About 18 players protest during national anthem
Associated Press journalists counted 18 NFL players protesting during the national anthem before games on Sunday.
Miami Dolphins players Julius Thomas, Michael Thomas and Kenny Stills knelt during the anthem before Sunday night’s game against the Raiders.
Before recent games, the three players waited in the tunnel during the anthem. Coach Adam Gase had established a team rule requiring players either to stand for the anthem or stay in the tunnel.
But the players told Gase that waiting in the tunnel was interfering with their game preparation, according to a person familiar with the discussions.
The person said Gase told them he preferred they stand during the anthem but respected their right to express themselves and relaxed the team rule. The person spoke to the AP on condition of anonymity because the Dolphins didn’t comment on the latest protests.
For the Dolphins, the game was the first since owner Stephen Ross joined with his players to create a fund for social justice programs.
San Francisco 49ers safety Eric Reid, linebacker Eli Harold and receiver Marquise Goodwin knelt during the anthem before their game with the Arizona Cardinals.
It appeared that six active players and at least one inactive player for Seattle sat for the anthem prior to a game with the Washington Redskins. The majority of the Seahawks defensive line has been sitting during the anthem for most of the season. Newly acquired left tackle Duane Brown knelt.
Only five players were spotted protesting the anthem in some form before the early games.
Philadelphia Eagles safeties Malcolm Jenkins and Rodney McLeod raised their fists during the anthem. Defensive end Chris Long put an arm on Jenkins. Giants injured defensive end Oliver Vernon took a knee.
Tennessee Titans wide receiver Rishard Matthews stayed off the field during the anthem.
Former 49ers quarterback Colin Kaepernick began the protest movement last season. He remains unsigned and has filed a complaint that team owners colluded against him because of the protests — aimed at police brutality against African-Americans and other issues.
Kaepernick’s ex-teammate, Reid, said the players have sent a letter to NFL executive vice president of football operations Troy Vincent seeking another meeting with ownership. Reid said Kaepernick would attend this meeting after not being part of one last month.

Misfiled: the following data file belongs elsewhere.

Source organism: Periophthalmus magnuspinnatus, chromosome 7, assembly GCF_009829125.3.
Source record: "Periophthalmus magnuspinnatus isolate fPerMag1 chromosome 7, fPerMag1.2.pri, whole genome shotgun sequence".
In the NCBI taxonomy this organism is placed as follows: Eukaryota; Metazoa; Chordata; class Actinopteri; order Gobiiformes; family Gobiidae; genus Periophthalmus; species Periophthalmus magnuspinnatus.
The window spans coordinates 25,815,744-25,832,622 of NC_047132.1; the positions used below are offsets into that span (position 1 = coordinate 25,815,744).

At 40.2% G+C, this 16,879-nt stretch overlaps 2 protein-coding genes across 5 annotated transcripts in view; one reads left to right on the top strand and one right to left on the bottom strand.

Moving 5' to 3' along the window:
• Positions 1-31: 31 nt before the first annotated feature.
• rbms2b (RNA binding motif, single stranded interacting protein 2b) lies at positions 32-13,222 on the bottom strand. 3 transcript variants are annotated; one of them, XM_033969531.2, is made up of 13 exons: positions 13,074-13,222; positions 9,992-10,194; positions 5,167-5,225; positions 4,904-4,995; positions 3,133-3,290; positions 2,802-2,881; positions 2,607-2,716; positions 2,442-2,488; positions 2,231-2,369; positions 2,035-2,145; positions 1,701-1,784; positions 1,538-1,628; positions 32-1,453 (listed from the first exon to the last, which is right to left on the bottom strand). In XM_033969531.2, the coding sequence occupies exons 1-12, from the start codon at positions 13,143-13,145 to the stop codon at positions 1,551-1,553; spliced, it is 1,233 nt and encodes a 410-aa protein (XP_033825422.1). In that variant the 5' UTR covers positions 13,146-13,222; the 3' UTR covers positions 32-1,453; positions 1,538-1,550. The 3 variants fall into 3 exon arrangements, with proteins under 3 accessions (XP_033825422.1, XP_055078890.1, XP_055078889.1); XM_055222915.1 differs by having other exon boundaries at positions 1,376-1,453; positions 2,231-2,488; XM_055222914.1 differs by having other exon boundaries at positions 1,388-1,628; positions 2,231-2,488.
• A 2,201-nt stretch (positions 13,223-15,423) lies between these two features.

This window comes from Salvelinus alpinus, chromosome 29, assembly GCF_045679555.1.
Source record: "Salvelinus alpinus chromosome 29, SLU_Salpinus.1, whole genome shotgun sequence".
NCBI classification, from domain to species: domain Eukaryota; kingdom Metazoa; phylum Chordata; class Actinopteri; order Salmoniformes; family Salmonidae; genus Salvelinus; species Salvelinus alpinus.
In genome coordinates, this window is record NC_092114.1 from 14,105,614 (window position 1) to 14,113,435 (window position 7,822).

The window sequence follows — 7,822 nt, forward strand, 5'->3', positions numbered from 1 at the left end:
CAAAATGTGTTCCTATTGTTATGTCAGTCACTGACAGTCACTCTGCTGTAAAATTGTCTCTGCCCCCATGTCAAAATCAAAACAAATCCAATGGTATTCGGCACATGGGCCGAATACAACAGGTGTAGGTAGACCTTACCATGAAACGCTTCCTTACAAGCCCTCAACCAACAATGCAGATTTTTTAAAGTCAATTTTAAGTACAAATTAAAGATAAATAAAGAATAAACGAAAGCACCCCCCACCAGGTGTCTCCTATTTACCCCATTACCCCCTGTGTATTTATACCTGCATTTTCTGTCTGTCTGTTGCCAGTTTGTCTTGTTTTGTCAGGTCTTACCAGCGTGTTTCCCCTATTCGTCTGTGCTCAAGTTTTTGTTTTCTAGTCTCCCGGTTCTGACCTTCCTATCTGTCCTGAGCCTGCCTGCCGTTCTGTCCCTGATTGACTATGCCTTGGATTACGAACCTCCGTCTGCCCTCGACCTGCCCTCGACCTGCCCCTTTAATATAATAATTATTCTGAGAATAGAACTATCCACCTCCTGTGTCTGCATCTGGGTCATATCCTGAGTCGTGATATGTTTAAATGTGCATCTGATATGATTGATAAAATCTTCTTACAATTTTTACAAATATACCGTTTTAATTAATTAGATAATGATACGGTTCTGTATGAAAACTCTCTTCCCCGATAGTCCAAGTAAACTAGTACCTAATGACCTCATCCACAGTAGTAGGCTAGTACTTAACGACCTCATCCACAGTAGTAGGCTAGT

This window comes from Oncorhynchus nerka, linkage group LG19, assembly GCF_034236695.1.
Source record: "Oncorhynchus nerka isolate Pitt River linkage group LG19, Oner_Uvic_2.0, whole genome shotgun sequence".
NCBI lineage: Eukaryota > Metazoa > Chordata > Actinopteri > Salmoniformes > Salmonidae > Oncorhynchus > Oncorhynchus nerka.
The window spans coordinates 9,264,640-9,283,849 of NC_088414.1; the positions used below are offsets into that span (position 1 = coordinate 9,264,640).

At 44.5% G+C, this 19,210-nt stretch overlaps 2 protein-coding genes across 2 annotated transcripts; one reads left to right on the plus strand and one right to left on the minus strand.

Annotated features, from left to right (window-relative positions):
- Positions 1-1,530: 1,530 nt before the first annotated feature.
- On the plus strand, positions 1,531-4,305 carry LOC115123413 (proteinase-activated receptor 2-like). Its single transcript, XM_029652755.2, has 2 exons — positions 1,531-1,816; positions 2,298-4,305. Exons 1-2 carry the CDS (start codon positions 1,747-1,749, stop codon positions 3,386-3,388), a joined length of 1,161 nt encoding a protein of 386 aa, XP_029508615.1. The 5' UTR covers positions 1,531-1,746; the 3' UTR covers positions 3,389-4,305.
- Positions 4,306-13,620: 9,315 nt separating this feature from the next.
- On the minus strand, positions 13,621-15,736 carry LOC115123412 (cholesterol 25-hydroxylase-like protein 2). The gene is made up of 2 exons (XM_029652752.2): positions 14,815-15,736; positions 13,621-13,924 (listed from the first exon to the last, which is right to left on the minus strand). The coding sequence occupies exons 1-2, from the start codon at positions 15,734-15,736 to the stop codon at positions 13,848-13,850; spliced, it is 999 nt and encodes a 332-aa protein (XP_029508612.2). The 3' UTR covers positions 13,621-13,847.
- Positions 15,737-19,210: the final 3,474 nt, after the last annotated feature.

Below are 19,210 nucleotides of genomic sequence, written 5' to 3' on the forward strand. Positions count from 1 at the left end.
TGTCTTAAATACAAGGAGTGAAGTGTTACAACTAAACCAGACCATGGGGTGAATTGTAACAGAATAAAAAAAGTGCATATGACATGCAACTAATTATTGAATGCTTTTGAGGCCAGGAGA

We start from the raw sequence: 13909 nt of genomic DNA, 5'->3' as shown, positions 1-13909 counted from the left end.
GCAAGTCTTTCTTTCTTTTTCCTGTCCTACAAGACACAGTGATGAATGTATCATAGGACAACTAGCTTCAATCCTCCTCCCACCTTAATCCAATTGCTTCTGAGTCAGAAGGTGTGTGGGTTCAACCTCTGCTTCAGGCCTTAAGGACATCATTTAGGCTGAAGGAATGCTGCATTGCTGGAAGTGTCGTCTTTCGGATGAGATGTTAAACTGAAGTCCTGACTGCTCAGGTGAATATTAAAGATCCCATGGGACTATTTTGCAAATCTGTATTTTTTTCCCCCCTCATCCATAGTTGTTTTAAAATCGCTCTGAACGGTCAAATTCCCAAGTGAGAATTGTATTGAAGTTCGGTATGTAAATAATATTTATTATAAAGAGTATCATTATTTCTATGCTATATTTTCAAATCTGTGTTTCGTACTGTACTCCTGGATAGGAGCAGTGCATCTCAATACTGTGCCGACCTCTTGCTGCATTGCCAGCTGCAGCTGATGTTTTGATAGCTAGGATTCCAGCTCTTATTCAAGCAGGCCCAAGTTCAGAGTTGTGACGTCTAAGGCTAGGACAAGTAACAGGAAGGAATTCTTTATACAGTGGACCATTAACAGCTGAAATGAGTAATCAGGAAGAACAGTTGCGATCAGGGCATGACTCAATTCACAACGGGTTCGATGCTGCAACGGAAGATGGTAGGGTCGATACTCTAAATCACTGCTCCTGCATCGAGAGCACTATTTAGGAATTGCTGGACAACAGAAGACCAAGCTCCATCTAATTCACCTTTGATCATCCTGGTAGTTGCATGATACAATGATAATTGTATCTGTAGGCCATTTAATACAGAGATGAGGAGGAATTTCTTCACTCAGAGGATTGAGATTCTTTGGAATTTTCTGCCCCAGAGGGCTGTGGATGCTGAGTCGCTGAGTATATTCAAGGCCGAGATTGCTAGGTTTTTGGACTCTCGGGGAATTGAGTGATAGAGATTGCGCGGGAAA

“Colin started this protest. He’s the reason that we’re having these discussions with the NFL,” Reid said. “So I think it only makes sense that he’s there. Secondly, we are asking that a mediator be there, just to keep the conversation going. The first meeting was great. We were there for four hours. But I feel like we were talking in circles a little bit. So we want a mediator there to keep the conversation resolution-oriented, and I’m hoping that I hear back from Troy soon.”
Most weeks, a handful of players — almost all of them black — have protested during the anthems. On Sept. 24, however, more than 200 players protested after President Donald Trump said owners should fire any players who didn’t stand for the anthem.
About a dozen members of the New Orleans Saints took a knee before the anthem Sunday, but stood once the public address announcer asked the crowd to rise. That’s been the Saints’ typical anthem routine since the fourth week of the season.
No members of the Houston Texans knelt. One week earlier, all but about 10 Texans took a knee to protest team owner Bob McNair’s comment that “we can’t have the inmates running the prison” during a meeting of NFL owners about player protests.
Dallas Cowboys defensive tackle David Irving was pictured raising his fist shortly after the anthem finished playing before the Cowboys’ game with the Kansas City Chiefs.
The latest round of protests came one day after a video circulated on social media of retired Los Angeles Dodgers broadcaster Vin Scully saying that he “will never watch another NFL game” because he’s so disappointed by the protests and he has “overwhelming respect and admiration for anyone who puts on a uniform and goes to war.”
AP Sports Writer Steven Wine in Miami Gardens, Florida, contributed to this report.